"Peace and stability are valued above all in Chinese culture" "The Chinese are a practical people" "We Chinese people don’t have profound spiritual pursuits" “The Chinese and the Jews are two tragic peoples. The former has a body without a soul. The latter has a soul without a body.” — Quoted from a Jewish writer.Yang wants students to "analyze in-depth the cultural genes of the Chinese society"(深入解剖中国文化基因) This actually -is- counter-revolutionary, in that he thinks there is a timeless essence of Chinese society that can't be changed, which is in direct opposition to what the Communist revolution was all about and, for that matter, the May 4th movement. ((Yes, to some extent he is calling on students to help challange this ancient and unchanging culture, and in that he does sound like a May 4ther, but what little I have seen of his thought makes him seem very National Essence for a modern liberal. ))He is I think, in a Western sense, anti-liberal, in that Liberalism is built around the idea that politics and culture are made by people and can be changed by them more or less at will. (When in the course of human events, etc.) He certainly does not see culture as constructed. I find it sort of odd that in his powerpoint he uses examples of Western intellectuals like Socrates and Sándor Petõfi rather than Chinese dissenters like Fang Xiaoru or somebody who would seem to fit better with his type of Confucian liberalism. UPDATE: He's no liberal, but here's something on Guo Quan, who is also in trouble with the authorities in Nanjing.
A somewhat humorous article from Hong Kong cites a recent restaurant review from Michelin Guide and a complaint against it by a prominent Macau chef. The chef challenges the fairness of the review because the reviewers were mostly foreigners and, by nature, foreigners can’t be accurate in their review of Chinese restaurants. The chef argued: “如外國人愛吃臭芝士，香港人未必喜歡；我們的腐乳，外國人不會喜歡！四川 的麻辣，他們更受不了” which roughly translates as “while foreigners love stinky cheeses, Hong Kong people do not particularly care for them; as for our fermented tofu, foreigners could not possibly like it! And as for Sichuan’s spices, they can’t handle it!” Their arguments also continued with claims that foreigners care more about environment and service, and that foreigners could not understand the Hong Kong concept of 搵食, which values small side street restaurants that may not necessarily have a famous name attached.
I was reading this with another Hong Kong friend, and we both agreed there they do have a point. If Chinese people attempted to review restaurants in France, I believe the French culinary community would make a similar argument. And when I read the part about preserved tofu, I made a face that gave away my disgust, and my friend argued “see! There isn’t a Hong Kong person who doesn’t love that stuff!” Similarly, part of a restaurant review, at least in America, has to consider service, and those of us who have spent a lot of time in China know that service means quick, impersonal, and as 热闹as possible.
In some ways this argument reminds me of the former Japanese argument that they can’t eat American beef because their bodies are fundamentally different from everyone else. Language points to this. While foreigners could not possibly like preserved tofu (不會喜歡) Hong Kong people just plain don’t particularly care for stinky cheeses (未必喜歡). Perhaps I’m reading too much into this, but I believe that the latter represents a measured dislike that still maintains the ability to be objective while the former sounds like a child being forced to eat broccoli. This stems from a larger sense of laowai (or in this case gweilo) inability to fully understand and appreciate Chinese culture (just like American beef can’t possibly work well with Japanese bodies). Apparently this stereotype has now made a pass at our tastebuds as well.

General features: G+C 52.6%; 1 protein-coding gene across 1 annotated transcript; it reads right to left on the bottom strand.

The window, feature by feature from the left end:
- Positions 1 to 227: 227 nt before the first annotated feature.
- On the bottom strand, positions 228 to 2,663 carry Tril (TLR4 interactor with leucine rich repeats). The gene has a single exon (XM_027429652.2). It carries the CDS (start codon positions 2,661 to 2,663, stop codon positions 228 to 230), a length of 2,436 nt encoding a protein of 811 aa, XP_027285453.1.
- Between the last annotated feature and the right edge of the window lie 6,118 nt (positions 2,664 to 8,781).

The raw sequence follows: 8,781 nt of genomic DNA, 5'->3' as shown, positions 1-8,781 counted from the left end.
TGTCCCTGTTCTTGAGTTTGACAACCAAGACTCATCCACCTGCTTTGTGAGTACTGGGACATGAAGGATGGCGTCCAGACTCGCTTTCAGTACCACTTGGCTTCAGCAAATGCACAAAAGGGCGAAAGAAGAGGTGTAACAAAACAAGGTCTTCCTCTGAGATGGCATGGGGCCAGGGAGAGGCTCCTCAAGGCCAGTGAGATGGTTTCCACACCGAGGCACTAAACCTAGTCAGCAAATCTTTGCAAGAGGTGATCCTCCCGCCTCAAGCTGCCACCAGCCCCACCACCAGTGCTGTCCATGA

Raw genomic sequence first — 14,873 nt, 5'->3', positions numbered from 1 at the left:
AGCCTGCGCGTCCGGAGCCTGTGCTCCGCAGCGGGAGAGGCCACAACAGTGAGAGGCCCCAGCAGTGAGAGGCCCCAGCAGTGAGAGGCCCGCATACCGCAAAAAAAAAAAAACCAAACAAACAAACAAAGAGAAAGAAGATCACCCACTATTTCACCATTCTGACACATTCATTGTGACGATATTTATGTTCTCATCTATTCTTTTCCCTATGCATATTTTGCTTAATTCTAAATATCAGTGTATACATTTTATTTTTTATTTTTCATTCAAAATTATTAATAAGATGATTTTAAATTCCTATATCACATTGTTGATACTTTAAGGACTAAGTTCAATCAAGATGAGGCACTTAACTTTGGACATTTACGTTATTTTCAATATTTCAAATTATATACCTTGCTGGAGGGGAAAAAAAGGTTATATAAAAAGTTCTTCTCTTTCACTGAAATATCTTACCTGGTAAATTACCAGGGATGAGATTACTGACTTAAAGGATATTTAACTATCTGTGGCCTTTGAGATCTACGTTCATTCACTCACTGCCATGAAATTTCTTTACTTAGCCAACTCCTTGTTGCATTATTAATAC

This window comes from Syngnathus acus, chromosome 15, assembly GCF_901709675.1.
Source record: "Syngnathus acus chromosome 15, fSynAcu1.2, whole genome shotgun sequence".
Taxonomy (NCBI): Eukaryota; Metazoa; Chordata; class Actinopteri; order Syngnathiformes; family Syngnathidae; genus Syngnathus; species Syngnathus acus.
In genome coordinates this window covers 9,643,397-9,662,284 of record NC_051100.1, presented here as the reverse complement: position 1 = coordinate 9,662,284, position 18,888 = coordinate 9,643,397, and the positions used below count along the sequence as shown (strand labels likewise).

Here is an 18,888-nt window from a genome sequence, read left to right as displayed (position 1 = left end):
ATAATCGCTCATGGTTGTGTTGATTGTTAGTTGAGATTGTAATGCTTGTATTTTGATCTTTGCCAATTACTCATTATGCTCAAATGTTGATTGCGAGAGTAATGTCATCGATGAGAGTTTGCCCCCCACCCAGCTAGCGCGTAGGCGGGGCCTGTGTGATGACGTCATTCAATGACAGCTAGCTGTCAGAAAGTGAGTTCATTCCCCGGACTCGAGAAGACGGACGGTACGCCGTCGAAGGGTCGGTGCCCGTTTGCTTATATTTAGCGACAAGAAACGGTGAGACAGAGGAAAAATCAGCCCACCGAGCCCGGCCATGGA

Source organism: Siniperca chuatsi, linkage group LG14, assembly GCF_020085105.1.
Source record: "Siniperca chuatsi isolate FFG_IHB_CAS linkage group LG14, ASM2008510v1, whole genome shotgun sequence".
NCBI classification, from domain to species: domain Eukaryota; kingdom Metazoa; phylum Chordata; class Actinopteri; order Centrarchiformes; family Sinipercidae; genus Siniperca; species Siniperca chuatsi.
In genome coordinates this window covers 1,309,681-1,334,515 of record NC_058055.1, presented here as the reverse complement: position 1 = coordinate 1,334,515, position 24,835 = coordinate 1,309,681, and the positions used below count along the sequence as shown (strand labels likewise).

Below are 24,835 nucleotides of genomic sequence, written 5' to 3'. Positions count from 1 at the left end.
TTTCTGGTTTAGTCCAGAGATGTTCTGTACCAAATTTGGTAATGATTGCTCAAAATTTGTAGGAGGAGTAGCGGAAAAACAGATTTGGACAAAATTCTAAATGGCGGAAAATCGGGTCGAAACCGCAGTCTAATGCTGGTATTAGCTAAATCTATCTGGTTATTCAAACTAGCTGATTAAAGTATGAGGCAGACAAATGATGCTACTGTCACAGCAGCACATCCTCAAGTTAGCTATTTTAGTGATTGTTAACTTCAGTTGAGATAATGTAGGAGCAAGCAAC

An American to Chinese: "I hear that in your country you eat dogs."
Chinese to an American: "I hear that in your country you blow your nose on a piece of cloth and put it in your pocket."Responsible authorities in China have long worried about losing "face" in front of the world community. In the 1930s the Nationalist government's New Life Movement aimed, among other goals, to eliminate public spitting. Evidently they didn't succeed in wiping out the habit as the following governments had a series of campaigns right down to the Olympics. Yet every meeting room that I went into in China had a large spittoon and people used them. Someone should have warned the Chinese 1970s factory that made decks of playing cards intended for Americans to use in playing "poker." They labeled the package with two pinyin syllables that most closely represented the Chinese pronunciation: "Puke." I wish that I had known about China Hope Live when I wrote my piece "The Truth About Lies," a review of Arthur Smith's Chinese Characteristics and Susan Blum's Lies That Bind: Chinese Truth, Other Truths which looked at "face" and "lies." Joel has a bunch of insightful pieces, for instance "Chinese People Like it When You Lie to Them." Another sharp piece talks about Chinese national face and the Olympics, which includes a genial definition of "face" from Lin Yutang's My Country and My People:
Face cannot be translated or defined. It is like honor and is not honor.... It is amenable, not to reason but to social convention. It protracts lawsuits, breaks up family fortunes, causes murders and suicides.... It is more powerful than fate or favor, and more respected than the constitution. It often decides a military victory or defeat, and can demolish a whole government ministry. It is that hollow thing which men in China live by. (195-196)Shakespeare's Falstaff asks "What is honour? a word. What is in that word honour? what is that honour? air." Who's right? I'm not too worried, but maybe I'm too phlegmatic,